I could always beach launch but learning to get in and out of the bays is what I want.I would always check forecast waves and such and only do it on the calmer days.Until I am decent enuff.

find a club
I grew up on a river near the ocean. I was AWARE of the effect of tides. But how little I knew how that affects a kayak I only realized after I did a few trips with the kayak club in SF bay.

Your concern is well founded. Just knowing vaguely or in theory the tide isn’t enough. Kayak paddlers don’t have the kind of power a motorized boat has to get out of trouble when your rough calculation (or guess-timation) is off. You just don’t have the margin to be even slightly wrong.

Find a club or an outfitter and go with them for a few times. Better yet, do your own trip planning ahead of time and compare notes with others in the group (or ask questions to the outfitter). Once you do it a few times with the more experinced paddlers, you can gauge your own knowledge of tide and current. Then you’ll have a lot more confidence in your own estimation.

You should paddle with a group
Venturing into unsheltered water all alone is a really BAD idea. At least until you are a grizzled old veteran.

Well I guess that means I should wait a while maybe next summer it will be getting cold here in a few months.

Thanks for the replies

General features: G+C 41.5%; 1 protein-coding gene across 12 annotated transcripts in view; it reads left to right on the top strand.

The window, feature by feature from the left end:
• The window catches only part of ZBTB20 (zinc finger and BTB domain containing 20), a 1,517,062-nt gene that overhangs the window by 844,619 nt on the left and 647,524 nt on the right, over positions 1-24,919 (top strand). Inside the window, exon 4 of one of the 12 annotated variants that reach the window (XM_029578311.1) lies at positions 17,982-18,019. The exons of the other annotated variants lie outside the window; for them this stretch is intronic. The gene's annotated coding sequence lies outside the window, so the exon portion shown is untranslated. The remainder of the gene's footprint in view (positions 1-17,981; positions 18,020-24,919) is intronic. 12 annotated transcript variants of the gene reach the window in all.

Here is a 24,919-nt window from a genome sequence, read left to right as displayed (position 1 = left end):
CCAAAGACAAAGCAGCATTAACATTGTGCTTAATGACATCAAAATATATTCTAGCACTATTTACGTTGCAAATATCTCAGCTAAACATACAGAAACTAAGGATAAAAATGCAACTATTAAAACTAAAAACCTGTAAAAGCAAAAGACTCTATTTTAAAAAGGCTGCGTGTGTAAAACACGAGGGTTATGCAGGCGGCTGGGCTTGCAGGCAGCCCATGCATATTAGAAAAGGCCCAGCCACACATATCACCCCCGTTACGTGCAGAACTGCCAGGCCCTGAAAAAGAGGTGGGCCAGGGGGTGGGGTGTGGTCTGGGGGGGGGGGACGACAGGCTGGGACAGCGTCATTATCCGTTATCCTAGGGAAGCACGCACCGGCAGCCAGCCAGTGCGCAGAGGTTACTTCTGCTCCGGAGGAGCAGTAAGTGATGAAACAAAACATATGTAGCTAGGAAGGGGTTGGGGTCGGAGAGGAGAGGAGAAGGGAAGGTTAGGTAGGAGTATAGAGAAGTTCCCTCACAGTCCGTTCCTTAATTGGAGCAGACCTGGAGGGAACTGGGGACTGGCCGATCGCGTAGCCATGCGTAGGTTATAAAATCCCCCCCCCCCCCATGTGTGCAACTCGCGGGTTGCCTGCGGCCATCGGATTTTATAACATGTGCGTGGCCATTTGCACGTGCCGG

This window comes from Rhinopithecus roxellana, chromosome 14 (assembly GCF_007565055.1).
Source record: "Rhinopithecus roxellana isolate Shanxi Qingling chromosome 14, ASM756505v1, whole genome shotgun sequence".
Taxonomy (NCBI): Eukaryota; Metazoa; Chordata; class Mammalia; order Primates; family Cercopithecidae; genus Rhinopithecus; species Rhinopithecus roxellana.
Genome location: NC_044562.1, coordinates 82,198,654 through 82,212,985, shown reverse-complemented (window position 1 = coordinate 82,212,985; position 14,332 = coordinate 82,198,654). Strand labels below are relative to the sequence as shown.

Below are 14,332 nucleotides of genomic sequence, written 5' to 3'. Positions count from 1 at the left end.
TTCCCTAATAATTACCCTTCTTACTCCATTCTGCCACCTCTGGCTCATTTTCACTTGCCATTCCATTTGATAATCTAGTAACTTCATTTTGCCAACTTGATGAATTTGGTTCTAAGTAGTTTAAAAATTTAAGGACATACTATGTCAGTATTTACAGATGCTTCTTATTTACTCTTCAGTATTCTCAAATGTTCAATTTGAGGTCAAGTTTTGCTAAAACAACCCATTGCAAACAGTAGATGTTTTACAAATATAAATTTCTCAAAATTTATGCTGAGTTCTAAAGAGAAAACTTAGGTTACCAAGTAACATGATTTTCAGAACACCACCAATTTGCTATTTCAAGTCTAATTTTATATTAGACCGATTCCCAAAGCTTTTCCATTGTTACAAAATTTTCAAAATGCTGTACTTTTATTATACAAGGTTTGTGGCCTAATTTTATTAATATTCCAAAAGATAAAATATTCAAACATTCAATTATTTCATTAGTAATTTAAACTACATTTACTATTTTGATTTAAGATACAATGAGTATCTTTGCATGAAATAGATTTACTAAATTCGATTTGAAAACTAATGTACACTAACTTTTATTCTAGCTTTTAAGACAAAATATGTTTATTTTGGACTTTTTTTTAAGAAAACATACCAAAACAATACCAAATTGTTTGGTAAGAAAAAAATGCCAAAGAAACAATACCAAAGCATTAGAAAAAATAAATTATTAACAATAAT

One major effect of current
is how much it can reduce or increase wave height and cause waves to start breaking over your kayak instead of rolling under it.

When the current is going opposite (into) the wind it will increase wave height and steepen the wave faces. If it steepens them enough they can start breaking in places (deeper water) where you would not expect this to happen. Breaking waves have a much,much larger chance of flipping your kayak than swell type waves.

On the other hand if wind and current are going in the same direction you can get much smoother water than you would expect for that wind speed.

Another consideration for coastal paddle is the effect of changing depth (shallowing) in creating sudden breaking waves (boomers) in areas that otherwise only have swell. Know where there are shallower areas you might have to cross and avoid them if you find the wind and waves increasing.

If you are hugging the shoreline, be especially careful when rounding points. Points, even low ones can block wind and waves and give you a false sense of security. Water usually shallows at the end of points so you can have the boomer problem mentioned above. Points can also create currents in unexpected directions which can cause the wave height and steepen increase mentioned above. Often it is best to paddle out parallel to the point into deeper water before you actually turn and try to head around it. That way you can see and feel what may be waiting for you on the other side.

If you are in a group on a coastal trip do not be afraid to tell the group leader that the current conditions or those you see ahead of you are getting above your limits. A good leader would much rather escort you back or pick a calmer route than have to rescue you in rough water. You would probably be suprised by how often one person mentioning their concerns finds out lots of others in there group are actually feeling the same way, but were afraid to speak up.

Good luck.